NU Online News Service, May 2, 6:15 p.m. – Many managed care companies are bragging in their first-quarter earnings reports about their ability to demand double-digit price increases for the fourth year in a row.
At some companies, rate increases are barely keeping up with claims increases, but other companies say their profit margins are definitely expanding.
So what will make the pendulum swing back the other way?
Christopher Swift, the Chicago-based national director of the insurance audit and tax practice at KPMG L.L.P., predicts employers will keep rates from reaching the sky by switching to defined-contribution health plans, rather than by pushing the kinds of single-payer measures and other drastic reforms proposed in the early 1990s.
“You can never count out regulatory responses,” Swift says.
But Swift, who has been following the health care finance market for two decades, points out that state regulators have approved the increases, and that the years of increases have come after a period of ferocious managed care price competition in the mid-1990s.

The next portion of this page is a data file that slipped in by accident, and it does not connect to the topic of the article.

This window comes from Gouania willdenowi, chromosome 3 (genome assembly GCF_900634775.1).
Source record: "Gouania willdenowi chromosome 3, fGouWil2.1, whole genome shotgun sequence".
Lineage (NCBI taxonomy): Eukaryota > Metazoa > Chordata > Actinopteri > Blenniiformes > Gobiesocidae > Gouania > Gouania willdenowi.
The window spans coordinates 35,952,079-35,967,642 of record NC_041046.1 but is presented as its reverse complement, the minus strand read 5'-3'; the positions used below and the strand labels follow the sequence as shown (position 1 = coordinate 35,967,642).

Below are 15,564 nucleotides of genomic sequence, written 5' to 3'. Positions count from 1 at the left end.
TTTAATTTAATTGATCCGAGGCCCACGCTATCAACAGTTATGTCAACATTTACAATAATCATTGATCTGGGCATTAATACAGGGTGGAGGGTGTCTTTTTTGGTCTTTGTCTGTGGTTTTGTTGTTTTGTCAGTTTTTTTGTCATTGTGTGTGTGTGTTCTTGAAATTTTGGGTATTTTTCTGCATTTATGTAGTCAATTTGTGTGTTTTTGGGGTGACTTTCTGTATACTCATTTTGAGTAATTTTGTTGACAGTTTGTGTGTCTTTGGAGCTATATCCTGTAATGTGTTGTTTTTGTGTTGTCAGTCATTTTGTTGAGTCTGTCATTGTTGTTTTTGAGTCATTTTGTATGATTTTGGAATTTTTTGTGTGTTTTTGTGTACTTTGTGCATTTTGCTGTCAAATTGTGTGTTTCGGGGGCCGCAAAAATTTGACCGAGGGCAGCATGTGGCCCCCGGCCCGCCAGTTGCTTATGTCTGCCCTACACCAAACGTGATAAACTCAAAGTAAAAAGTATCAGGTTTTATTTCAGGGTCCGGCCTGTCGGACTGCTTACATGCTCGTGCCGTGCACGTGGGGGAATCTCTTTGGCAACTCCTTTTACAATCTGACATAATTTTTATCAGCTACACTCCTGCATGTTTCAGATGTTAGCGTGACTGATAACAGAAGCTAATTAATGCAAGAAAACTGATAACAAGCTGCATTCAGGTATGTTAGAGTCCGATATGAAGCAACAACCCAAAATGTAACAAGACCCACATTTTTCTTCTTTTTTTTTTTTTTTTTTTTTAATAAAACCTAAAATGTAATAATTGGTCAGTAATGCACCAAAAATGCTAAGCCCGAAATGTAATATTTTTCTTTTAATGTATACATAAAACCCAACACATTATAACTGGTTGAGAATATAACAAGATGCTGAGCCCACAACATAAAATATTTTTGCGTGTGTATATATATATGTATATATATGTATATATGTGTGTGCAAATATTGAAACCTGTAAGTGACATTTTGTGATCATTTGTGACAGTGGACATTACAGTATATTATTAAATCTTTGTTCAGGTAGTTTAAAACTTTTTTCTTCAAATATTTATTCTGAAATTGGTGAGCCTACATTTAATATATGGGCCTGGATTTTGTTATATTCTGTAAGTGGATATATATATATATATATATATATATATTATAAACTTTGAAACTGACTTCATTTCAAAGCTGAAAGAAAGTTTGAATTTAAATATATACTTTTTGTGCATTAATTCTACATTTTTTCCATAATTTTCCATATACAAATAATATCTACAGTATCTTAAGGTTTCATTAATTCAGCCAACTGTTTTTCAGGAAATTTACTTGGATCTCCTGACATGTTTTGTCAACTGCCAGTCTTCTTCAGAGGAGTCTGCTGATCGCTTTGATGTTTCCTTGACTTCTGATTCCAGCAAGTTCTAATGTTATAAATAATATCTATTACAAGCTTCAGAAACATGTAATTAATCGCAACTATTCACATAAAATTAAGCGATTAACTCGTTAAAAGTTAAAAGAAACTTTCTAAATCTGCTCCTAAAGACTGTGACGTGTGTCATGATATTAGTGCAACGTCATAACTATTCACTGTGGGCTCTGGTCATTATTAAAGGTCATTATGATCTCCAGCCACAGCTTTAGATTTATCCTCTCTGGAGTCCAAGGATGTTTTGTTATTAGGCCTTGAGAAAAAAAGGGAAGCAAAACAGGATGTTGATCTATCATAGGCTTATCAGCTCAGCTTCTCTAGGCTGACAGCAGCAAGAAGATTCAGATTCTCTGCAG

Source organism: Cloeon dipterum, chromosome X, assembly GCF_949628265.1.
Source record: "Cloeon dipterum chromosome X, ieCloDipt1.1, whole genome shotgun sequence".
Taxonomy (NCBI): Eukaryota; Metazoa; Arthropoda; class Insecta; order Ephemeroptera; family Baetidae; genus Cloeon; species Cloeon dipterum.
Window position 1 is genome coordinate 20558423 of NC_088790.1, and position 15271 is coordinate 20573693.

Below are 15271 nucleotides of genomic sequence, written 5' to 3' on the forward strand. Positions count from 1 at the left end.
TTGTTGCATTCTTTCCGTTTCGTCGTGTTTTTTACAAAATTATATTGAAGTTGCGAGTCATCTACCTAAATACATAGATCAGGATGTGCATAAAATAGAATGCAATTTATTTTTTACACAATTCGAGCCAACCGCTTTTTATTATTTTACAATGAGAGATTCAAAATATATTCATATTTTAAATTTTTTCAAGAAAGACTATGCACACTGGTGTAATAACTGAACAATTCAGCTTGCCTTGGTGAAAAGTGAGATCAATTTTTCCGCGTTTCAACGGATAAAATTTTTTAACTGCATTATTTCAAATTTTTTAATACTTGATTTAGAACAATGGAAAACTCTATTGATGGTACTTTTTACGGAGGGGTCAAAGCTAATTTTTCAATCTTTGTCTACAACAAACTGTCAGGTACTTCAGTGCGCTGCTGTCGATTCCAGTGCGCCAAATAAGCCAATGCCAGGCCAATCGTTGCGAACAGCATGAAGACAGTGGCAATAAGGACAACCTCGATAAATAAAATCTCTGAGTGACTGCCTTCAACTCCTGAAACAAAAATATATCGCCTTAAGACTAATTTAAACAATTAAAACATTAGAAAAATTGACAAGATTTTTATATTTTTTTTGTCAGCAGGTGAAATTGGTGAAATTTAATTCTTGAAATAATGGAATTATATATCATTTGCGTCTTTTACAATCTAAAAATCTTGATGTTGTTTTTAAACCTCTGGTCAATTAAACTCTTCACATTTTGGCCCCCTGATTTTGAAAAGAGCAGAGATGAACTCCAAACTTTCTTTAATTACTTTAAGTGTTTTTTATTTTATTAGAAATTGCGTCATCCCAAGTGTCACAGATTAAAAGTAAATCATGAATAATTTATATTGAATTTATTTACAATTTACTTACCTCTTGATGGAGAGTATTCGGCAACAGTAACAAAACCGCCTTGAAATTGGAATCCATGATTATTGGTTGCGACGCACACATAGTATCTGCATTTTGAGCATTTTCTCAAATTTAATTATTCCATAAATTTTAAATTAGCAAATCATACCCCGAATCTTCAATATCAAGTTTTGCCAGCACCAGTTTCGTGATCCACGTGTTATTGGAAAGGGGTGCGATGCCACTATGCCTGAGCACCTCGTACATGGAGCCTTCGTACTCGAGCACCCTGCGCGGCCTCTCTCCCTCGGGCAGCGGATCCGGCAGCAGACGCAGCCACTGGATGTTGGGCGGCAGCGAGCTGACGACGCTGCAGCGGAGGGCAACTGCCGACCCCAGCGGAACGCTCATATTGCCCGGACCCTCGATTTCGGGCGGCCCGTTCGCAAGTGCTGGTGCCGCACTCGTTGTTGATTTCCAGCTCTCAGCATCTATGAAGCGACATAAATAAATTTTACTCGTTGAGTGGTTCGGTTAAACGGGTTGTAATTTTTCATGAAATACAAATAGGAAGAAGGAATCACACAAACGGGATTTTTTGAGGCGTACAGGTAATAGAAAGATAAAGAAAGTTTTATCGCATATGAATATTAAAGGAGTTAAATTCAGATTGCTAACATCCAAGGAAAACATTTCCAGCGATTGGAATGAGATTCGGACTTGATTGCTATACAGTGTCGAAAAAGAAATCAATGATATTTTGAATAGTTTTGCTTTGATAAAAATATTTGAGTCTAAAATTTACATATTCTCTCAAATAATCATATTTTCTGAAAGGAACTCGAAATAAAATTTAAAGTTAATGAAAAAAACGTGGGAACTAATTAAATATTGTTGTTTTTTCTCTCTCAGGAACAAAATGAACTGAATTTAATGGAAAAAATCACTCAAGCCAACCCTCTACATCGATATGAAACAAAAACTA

“The health insurers were losing way too much money,” Swift says.
Now, he says, the market seems to be back to where it was in the early 1990s, with the main difference being that, this time around, the hot new idea is the defined contribution plan, rather than the health maintenance organization.
The typical defined contribution health plan combines high-deductible, catastrophic health insurance with employer-funded personal health care accounts. Employers usually contribute a set amount per employee.
Critics worry that the defined-contribution approach will punish employees with medical problems and discourage employees from seeking preventive care.
Supporters say the system will give all employees an incentive to be careful health care consumers while offering sick employees the freedom to seek care without coping with red tape.
Swift sees KPMG clients starting to take the concept far more seriously than they did two years ago, when his firm first started releasing papers on the topic.
“I think that’s where the future lies,” Swift says.